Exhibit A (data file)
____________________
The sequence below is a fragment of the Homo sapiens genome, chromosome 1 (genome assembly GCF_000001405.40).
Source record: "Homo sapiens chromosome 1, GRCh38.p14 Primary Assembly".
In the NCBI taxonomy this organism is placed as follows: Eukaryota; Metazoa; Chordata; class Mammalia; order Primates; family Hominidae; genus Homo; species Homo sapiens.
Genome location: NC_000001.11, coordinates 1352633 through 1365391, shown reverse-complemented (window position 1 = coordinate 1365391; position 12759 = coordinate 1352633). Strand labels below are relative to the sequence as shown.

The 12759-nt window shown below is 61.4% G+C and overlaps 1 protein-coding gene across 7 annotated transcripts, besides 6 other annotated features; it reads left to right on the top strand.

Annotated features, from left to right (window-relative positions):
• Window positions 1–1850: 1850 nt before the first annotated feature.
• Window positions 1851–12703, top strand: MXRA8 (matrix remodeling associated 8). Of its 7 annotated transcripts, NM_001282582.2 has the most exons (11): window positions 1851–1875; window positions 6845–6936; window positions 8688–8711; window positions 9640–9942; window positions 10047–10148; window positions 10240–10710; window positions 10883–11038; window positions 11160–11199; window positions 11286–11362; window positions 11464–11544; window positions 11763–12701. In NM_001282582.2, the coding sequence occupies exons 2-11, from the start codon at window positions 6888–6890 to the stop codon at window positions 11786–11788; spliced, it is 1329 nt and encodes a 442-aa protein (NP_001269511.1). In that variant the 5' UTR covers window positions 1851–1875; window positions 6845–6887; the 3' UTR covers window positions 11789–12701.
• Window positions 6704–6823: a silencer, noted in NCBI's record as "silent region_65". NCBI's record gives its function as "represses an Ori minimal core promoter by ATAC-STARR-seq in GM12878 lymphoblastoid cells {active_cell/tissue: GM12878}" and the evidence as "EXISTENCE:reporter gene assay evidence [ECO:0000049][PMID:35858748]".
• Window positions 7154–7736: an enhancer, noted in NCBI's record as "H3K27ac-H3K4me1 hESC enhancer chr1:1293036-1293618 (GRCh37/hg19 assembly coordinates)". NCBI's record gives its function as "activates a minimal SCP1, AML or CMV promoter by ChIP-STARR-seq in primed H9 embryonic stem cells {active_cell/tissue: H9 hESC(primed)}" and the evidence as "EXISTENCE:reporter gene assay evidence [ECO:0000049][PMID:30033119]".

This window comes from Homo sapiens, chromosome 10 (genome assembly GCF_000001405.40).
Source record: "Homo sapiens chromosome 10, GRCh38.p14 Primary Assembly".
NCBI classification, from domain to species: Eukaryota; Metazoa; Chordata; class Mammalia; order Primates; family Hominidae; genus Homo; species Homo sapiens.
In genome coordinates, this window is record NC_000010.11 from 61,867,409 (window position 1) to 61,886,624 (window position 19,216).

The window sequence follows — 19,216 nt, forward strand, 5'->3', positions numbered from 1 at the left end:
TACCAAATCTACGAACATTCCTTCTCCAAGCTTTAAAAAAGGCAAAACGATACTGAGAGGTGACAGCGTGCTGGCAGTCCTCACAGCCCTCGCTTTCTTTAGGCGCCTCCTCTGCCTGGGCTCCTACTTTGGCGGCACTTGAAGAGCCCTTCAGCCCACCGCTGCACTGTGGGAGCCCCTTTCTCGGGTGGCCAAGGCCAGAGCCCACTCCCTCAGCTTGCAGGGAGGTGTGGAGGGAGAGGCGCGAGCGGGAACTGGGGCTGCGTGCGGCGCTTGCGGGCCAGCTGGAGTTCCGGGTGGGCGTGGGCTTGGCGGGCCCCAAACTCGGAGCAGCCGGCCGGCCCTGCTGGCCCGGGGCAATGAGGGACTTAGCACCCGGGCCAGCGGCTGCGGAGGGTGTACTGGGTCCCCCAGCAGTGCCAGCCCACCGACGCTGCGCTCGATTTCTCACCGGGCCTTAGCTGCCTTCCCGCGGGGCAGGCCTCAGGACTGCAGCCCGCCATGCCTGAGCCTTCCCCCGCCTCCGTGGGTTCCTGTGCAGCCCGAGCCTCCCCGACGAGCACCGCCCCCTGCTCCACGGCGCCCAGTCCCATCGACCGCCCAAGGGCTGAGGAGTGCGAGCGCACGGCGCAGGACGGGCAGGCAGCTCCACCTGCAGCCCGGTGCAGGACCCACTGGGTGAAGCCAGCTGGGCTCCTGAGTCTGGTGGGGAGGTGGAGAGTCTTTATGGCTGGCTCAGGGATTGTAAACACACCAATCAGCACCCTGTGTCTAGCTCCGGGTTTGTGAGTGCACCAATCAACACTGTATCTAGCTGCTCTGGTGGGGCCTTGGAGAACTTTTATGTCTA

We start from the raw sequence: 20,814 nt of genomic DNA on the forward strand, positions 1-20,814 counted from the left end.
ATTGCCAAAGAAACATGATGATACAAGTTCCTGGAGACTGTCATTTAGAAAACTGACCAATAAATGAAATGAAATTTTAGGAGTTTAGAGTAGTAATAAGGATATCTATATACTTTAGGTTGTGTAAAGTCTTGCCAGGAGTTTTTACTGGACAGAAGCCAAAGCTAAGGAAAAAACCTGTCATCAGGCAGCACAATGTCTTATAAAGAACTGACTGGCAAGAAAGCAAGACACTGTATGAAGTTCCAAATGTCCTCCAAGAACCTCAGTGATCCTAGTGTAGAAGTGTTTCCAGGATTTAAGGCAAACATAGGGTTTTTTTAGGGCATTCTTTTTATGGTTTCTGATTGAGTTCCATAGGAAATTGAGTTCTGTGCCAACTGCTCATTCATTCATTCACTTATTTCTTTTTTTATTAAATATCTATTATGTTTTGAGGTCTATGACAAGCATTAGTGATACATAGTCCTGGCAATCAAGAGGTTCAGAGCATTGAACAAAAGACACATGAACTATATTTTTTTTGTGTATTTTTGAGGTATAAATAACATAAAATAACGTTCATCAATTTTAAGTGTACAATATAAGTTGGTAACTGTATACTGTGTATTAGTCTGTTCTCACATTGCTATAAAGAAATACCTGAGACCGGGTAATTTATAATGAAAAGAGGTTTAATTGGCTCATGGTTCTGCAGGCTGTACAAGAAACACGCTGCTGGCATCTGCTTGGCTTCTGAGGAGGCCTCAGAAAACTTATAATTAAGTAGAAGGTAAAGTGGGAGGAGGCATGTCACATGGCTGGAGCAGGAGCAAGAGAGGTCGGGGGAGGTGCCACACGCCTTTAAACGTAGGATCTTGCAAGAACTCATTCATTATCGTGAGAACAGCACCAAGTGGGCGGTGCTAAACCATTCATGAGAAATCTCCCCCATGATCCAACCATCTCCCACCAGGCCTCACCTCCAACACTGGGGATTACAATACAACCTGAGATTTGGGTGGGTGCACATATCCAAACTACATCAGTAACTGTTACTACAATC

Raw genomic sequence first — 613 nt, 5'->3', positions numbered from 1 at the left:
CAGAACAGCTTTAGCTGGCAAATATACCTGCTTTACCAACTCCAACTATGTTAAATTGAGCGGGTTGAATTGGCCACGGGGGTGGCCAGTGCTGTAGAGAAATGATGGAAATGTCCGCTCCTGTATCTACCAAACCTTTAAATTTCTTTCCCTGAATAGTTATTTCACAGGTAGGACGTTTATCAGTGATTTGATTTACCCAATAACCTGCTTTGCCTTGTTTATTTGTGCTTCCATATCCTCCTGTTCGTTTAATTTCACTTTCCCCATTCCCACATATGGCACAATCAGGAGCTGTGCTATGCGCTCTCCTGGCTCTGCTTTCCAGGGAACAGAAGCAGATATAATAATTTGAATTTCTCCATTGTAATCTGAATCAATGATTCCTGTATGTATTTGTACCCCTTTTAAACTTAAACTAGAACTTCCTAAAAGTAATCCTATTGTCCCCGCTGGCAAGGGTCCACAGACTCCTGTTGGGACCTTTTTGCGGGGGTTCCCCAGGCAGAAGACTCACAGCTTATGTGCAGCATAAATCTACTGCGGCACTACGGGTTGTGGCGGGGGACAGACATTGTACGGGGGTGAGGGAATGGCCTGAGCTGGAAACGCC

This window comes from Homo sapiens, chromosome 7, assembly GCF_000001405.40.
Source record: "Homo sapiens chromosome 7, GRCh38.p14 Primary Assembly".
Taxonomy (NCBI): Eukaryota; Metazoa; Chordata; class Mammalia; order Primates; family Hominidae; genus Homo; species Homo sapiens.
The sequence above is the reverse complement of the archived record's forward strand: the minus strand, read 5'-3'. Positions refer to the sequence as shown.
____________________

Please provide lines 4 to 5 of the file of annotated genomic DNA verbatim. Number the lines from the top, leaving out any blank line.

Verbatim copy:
Genome location: NC_000001.11, coordinates 1352633 through 1365391, shown reverse-complemented (window position 1 = coordinate 1365391; position 12759 = coordinate 1352633). Strand labels below are relative to the sequence as shown.

The 12759-nt window shown below is 61.4% G+C and overlaps 1 protein-coding gene across 7 annotated transcripts, besides 6 other annotated features; it reads left to right on the top strand.